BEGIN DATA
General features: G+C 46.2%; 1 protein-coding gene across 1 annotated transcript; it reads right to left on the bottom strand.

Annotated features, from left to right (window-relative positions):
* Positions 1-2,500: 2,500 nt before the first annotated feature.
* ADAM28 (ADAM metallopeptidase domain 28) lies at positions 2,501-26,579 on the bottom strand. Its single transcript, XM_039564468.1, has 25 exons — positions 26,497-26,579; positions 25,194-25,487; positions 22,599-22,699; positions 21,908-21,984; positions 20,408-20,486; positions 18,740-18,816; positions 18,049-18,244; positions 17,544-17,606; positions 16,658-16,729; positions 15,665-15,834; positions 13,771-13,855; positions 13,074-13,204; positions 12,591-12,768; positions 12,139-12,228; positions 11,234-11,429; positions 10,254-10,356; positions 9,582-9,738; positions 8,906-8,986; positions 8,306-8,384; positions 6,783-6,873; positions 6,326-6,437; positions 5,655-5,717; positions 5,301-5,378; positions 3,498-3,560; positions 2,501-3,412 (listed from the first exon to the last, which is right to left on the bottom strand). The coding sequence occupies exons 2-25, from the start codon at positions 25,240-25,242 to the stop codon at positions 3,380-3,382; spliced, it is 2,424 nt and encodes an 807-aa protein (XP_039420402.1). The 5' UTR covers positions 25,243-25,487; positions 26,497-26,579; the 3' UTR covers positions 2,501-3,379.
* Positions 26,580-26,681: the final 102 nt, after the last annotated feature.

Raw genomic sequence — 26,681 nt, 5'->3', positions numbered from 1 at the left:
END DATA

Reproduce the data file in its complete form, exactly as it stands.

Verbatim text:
General features: G+C 46.2%; 1 protein-coding gene across 1 annotated transcript; it reads right to left on the bottom strand.

Annotated features, from left to right (window-relative positions):
* Positions 1-2,500: 2,500 nt before the first annotated feature.
* ADAM28 (ADAM metallopeptidase domain 28) lies at positions 2,501-26,579 on the bottom strand. Its single transcript, XM_039564468.1, has 25 exons — positions 26,497-26,579; positions 25,194-25,487; positions 22,599-22,699; positions 21,908-21,984; positions 20,408-20,486; positions 18,740-18,816; positions 18,049-18,244; positions 17,544-17,606; positions 16,658-16,729; positions 15,665-15,834; positions 13,771-13,855; positions 13,074-13,204; positions 12,591-12,768; positions 12,139-12,228; positions 11,234-11,429; positions 10,254-10,356; positions 9,582-9,738; positions 8,906-8,986; positions 8,306-8,384; positions 6,783-6,873; positions 6,326-6,437; positions 5,655-5,717; positions 5,301-5,378; positions 3,498-3,560; positions 2,501-3,412 (listed from the first exon to the last, which is right to left on the bottom strand). The coding sequence occupies exons 2-25, from the start codon at positions 25,240-25,242 to the stop codon at positions 3,380-3,382; spliced, it is 2,424 nt and encodes an 807-aa protein (XP_039420402.1). The 5' UTR covers positions 25,243-25,487; positions 26,497-26,579; the 3' UTR covers positions 2,501-3,379.
* Positions 26,580-26,681: the final 102 nt, after the last annotated feature.

Raw genomic sequence — 26,681 nt, 5'->3', positions numbered from 1 at the left: